Overthinking: When I Am Not Writing I think Of South End, Gqeberha


I went to the people closest to me. My mother’s response was, “ask your father.” As it is, as it was, always, so, I did. This is what he said. His mind goes to South End. Where he was born. He tells me I loved pets, listening to stories of the distant past which he narrated to me. He closes his eyes and thinks before he murmurs. “You followed my instructions.” He says I was joyous. Then he says I carried out his instructions joyfully. I don’t have anyone else to ask. Which is a bit sad. Everybody’s gone. They’ve moved away, grown older, died or should I say more appropriately “passed away”. I don’t know school teachers who will remember what kind of child I was, or a policeman or a shopkeeper.

I can make something up. I can pretend. I can fake it until I make it with pretend language and a fake persona. My father doesn’t sit for long. I’m still typing on the phone and he gets up and leaves me with the hour falling all around me. Silence comes crashing through the walls. I was quiet. She was quiet in drama class, Miss Marjorie Gilbey would say. She moved to Montagu with her asthmatic sister oh, years and years ago. What a joy to be back in her house, to inhabit her waiting room before the speech class begins in the smart hall in her backyard. She’s a ghost that haunts me now. It’s her memory that lingers, captures my soul and that captivates my heart. I remember her English complexion and the Trinity examiners that came all the way from London, England with their posh accents and proper English. I’m so sad now I can almost cry, sob with a kind of urgency, longing for both release and a kind of relief that she isn’t here now to see how I turned out. Gail, the interloper. Abigail, the poet but would she be proud of her brown mouse. I’m not being unkind. I’m not lying either. I was shy and everyone played the numbers game. Extrovert this and extrovert that.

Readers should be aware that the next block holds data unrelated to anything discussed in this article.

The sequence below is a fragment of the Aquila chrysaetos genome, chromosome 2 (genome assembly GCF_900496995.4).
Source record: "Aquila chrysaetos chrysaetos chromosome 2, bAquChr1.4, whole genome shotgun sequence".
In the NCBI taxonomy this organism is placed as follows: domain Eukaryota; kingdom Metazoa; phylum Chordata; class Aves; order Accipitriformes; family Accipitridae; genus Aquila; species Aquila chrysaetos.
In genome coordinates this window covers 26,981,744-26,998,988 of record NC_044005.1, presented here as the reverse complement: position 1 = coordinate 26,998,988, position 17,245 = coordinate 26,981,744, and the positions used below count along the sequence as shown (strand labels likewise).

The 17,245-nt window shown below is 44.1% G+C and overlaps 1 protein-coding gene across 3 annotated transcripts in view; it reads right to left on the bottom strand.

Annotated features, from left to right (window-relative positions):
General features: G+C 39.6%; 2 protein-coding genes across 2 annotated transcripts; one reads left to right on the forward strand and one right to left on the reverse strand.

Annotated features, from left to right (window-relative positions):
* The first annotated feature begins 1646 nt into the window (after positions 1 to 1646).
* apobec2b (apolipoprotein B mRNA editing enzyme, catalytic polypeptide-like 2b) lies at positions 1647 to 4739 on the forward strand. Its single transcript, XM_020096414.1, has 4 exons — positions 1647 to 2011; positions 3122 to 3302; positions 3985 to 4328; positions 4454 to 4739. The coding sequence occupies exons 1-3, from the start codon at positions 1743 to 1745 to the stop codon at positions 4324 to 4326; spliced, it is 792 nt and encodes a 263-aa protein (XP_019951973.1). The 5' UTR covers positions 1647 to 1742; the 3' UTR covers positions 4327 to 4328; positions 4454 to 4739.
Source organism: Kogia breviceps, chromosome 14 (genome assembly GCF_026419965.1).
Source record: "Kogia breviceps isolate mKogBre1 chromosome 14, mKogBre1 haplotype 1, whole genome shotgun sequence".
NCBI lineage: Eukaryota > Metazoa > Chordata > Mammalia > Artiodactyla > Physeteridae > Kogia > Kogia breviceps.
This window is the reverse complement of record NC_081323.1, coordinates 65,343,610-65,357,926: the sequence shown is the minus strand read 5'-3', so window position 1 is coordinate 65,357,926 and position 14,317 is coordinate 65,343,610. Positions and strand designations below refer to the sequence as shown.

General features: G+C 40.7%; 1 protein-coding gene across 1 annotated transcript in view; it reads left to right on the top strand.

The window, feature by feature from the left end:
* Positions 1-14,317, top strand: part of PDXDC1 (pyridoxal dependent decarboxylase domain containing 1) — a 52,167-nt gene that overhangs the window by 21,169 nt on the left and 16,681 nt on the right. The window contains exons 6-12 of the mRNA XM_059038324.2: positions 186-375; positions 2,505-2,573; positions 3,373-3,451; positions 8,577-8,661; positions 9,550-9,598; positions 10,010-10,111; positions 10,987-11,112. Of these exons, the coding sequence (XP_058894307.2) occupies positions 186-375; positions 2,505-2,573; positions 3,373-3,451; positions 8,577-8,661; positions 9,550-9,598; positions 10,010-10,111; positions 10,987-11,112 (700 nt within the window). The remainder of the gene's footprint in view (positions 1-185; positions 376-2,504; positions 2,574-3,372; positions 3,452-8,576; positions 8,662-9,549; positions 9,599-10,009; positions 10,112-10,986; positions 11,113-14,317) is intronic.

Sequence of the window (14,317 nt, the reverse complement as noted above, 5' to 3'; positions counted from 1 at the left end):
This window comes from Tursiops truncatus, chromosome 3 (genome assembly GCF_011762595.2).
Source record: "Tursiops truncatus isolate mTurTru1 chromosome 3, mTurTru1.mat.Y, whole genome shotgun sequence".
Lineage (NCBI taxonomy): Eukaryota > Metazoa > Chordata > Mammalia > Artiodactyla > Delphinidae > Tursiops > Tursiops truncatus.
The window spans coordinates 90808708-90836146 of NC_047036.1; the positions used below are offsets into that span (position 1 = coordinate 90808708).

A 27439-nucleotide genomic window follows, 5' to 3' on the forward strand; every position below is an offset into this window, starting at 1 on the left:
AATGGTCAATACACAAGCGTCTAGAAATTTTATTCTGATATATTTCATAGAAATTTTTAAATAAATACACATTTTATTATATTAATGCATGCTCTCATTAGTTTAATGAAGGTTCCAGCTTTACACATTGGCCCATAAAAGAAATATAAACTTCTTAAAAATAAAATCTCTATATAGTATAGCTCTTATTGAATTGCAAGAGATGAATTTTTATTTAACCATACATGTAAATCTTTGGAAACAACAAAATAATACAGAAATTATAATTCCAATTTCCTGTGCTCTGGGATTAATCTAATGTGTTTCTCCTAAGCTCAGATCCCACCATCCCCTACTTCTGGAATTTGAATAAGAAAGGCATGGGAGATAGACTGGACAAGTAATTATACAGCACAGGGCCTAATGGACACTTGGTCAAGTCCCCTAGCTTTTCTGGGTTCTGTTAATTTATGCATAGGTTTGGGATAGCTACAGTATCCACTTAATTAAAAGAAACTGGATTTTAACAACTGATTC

There is no one to tell me what I was like as a child. There’s only Babs. My mother’s sister. Their brother passed away last year. I couldn’t make it to the funeral. I know. I know if my mother had told me that she loved me, held me close, said she was proud of me, hugged me, brushed my hair like Donna’s mother brushed her long honey blonde hair after school that I would have turned out differently. I would have turned out like a bed made with neat hospital corners and not ‘generally sad’ and ‘uneasy’ and ‘uncomfortable’ with immediate family members. I know I wouldn’t be feeling the way I do now. Blue, depressed, wounded, hurt and emotionally damaged. I know I would have a family of my own, live in my own house and have a career. I know. I know I would be happy and on the days that I was not I would aim for contentment, satisfaction or fulfillment.

I took an overdose of lithium and I fell into a coma. I can’t remember how long it lasted. I remember waking up and being in so much physical pain. I remember when they used to come and take blood. It also hurt so much the first time the ICU nurses washed me because I hadn’t moved in weeks. The needle would prick my arm (on the inside of my elbow and afterwards it would always feel as if I was a piece of steak being tenderised. That little spot). It would hurt. It hurt for a long time. All over. I had vivid dreams about James Dean, the actor, and my general practitioner’s brother who also happened to be a doctor. A doctor not a physician who now lives in Ireland. Not once did I think I was dying or going to die. Mind over matter? God? Supernatural encounter with the divine?